The Ranger V
lunar probe was launched from Atlantic Missile Range by an Atlas-Agena B launch vehicle. The Agena B stage attained parking orbit and 25 minutes later reignited to send Ranger V
toward the moon. A malfunction in the Agena B guidance system resulted in excessive spacecraft velocity. The spacecraft's solar cells did not provide power and reversed command signals caused the telemetry antenna to lose earth acquisition. This made reception of the flight-path correction signal impossible and rendering its television cameras useless. Reversed command signals caused the telemetry antenna to lose earth acquisition, and mid-course correction was not possible. The spacecraft missed the Moon by 725 km and went into solar orbit. Gamma-ray data were collected for 4 hours prior to the loss of power. Ranger V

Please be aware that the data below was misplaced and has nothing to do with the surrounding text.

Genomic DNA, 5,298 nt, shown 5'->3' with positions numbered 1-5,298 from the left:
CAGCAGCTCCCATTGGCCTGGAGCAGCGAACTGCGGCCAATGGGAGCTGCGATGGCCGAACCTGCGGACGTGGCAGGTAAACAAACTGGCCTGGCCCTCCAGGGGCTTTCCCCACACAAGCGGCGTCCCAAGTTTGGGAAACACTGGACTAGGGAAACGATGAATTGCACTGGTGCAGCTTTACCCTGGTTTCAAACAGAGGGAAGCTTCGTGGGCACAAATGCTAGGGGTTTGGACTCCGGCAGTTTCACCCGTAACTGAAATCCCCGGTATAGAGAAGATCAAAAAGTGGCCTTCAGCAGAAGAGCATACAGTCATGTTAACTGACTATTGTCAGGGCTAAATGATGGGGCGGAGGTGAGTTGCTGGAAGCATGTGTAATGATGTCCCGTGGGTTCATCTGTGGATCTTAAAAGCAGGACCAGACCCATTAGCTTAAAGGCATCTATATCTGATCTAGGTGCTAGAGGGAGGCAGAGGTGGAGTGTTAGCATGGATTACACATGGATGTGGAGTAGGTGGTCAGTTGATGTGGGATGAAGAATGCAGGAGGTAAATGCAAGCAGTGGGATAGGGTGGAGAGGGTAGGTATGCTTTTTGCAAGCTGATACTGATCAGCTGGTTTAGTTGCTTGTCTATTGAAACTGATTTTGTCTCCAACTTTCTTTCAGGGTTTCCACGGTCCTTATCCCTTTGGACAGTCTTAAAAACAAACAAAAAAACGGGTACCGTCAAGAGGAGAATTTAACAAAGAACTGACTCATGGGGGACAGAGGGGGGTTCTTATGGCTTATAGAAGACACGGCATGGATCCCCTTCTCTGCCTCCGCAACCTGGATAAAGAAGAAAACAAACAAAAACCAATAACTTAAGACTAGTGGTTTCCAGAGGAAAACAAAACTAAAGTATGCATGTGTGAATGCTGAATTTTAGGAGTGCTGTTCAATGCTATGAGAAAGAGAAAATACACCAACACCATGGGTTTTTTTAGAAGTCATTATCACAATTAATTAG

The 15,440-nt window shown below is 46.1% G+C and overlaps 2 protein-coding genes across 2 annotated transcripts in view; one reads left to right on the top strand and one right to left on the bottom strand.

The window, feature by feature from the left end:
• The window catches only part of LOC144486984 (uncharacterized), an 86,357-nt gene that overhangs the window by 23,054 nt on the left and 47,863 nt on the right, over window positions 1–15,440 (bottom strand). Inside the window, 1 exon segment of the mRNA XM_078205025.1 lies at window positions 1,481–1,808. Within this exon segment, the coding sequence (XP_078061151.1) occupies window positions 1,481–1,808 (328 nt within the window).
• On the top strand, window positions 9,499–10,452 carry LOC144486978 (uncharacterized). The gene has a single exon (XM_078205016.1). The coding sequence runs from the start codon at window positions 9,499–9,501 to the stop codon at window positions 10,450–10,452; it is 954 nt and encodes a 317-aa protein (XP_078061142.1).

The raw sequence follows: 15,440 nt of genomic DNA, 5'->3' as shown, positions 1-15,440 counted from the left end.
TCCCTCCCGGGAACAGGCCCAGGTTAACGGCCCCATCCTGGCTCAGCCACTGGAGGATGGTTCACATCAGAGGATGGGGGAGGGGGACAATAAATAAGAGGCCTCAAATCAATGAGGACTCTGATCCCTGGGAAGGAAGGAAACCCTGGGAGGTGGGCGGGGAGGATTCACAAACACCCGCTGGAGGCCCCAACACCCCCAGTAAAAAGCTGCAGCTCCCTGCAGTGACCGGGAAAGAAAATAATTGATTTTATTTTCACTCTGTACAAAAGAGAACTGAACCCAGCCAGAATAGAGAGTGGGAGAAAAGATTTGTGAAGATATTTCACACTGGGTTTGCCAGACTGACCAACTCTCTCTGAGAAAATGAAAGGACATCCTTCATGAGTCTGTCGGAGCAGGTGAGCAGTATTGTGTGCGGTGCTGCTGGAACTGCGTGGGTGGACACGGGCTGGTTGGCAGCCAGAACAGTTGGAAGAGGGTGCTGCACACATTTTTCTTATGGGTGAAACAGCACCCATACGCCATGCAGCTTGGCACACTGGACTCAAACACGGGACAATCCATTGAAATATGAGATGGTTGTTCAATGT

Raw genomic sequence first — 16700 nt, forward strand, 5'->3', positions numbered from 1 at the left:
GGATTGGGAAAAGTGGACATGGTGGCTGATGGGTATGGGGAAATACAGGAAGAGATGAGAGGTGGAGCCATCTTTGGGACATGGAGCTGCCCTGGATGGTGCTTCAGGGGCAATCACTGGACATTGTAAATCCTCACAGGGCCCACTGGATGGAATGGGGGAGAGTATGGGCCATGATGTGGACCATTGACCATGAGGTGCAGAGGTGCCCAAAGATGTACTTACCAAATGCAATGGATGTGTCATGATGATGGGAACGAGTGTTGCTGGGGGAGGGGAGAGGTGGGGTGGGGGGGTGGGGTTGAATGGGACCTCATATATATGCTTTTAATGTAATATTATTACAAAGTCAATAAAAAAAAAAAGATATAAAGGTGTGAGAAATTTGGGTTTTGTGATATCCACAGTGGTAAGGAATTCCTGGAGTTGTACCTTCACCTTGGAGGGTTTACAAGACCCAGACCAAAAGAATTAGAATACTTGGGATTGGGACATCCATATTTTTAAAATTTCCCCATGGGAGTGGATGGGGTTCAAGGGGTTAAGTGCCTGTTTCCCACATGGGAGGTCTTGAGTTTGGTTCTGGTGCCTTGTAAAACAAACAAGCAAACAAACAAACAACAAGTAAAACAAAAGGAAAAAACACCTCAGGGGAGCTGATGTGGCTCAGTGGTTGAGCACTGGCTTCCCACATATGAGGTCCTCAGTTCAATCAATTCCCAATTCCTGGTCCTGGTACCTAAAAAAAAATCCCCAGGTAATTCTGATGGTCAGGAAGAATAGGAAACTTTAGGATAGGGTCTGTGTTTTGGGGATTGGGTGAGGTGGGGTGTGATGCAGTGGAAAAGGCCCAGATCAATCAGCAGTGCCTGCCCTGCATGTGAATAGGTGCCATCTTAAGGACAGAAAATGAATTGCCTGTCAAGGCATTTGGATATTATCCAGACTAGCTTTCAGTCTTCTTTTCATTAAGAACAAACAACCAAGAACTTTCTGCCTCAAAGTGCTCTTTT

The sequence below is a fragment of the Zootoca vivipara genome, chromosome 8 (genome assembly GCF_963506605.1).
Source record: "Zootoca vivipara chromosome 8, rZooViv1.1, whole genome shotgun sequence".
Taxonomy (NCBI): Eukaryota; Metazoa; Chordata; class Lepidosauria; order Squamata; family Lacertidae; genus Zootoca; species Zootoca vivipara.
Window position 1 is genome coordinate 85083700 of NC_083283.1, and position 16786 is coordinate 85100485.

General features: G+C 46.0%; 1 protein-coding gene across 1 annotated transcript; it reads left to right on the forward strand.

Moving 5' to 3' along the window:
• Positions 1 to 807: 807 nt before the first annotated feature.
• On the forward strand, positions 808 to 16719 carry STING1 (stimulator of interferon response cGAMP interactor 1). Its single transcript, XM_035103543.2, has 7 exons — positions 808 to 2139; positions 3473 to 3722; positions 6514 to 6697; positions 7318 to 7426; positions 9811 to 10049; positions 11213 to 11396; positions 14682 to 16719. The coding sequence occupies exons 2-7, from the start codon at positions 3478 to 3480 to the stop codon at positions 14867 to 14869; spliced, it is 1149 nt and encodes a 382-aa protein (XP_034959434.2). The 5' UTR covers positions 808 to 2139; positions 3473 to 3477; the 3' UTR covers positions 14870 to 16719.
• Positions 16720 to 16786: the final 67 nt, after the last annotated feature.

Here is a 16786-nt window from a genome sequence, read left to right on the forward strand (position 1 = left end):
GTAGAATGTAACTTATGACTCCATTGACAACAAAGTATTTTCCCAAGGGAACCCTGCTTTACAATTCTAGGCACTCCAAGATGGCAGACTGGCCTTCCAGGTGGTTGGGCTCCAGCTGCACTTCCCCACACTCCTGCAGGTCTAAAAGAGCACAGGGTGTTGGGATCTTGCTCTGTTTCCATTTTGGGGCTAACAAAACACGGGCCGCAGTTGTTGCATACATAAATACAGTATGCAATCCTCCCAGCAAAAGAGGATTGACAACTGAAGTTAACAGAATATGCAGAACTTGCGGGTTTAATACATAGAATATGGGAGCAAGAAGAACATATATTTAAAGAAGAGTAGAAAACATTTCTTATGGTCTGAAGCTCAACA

was to have relayed television pictures of the lunar surface and rough-landed an instrumented capsule containing a seismometer. The spacecraft was tracked for 8 hours, 44 minutes, before its small reserve battery went dead.
On October 29, Homer E. Newell, NASA Director of the Office of Space Sciences, established a Board of Inquiry to review the entire Ranger program. The Board, headed by Albert J. Kelley of NASA Headquarters, submitted its report on December 4 and found that, while the Ranger design concept was basically sound, improvements could be made to increase flight reliability.
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